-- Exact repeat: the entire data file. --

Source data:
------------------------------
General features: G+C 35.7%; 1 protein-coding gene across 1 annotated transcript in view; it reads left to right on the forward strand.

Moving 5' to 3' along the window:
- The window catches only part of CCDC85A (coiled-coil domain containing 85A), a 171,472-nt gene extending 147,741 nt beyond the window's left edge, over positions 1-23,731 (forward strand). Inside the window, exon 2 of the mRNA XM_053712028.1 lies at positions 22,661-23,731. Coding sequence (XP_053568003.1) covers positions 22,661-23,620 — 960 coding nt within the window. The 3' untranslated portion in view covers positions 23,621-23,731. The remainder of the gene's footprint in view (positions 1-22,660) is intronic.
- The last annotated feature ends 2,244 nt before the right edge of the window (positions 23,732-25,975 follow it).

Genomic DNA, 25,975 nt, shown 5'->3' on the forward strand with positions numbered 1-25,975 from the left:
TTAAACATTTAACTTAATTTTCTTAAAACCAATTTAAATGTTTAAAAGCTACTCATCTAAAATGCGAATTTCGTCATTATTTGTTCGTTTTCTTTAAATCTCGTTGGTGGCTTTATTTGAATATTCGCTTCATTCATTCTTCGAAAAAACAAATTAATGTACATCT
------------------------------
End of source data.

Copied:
General features: G+C 35.7%; 1 protein-coding gene across 1 annotated transcript in view; it reads left to right on the forward strand.

Moving 5' to 3' along the window:
- The window catches only part of CCDC85A (coiled-coil domain containing 85A), a 171,472-nt gene extending 147,741 nt beyond the window's left edge, over positions 1-23,731 (forward strand). Inside the window, exon 2 of the mRNA XM_053712028.1 lies at positions 22,661-23,731. Coding sequence (XP_053568003.1) covers positions 22,661-23,620 — 960 coding nt within the window. The 3' untranslated portion in view covers positions 23,621-23,731. The remainder of the gene's footprint in view (positions 1-22,660) is intronic.
- The last annotated feature ends 2,244 nt before the right edge of the window (positions 23,732-25,975 follow it).

Genomic DNA, 25,975 nt, shown 5'->3' on the forward strand with positions numbered 1-25,975 from the left:
TTAAACATTTAACTTAATTTTCTTAAAACCAATTTAAATGTTTAAAAGCTACTCATCTAAAATGCGAATTTCGTCATTATTTGTTCGTTTTCTTTAAATCTCGTTGGTGGCTTTATTTGAATATTCGCTTCATTCATTCTTCGAAAAAACAAATTAATGTACATCT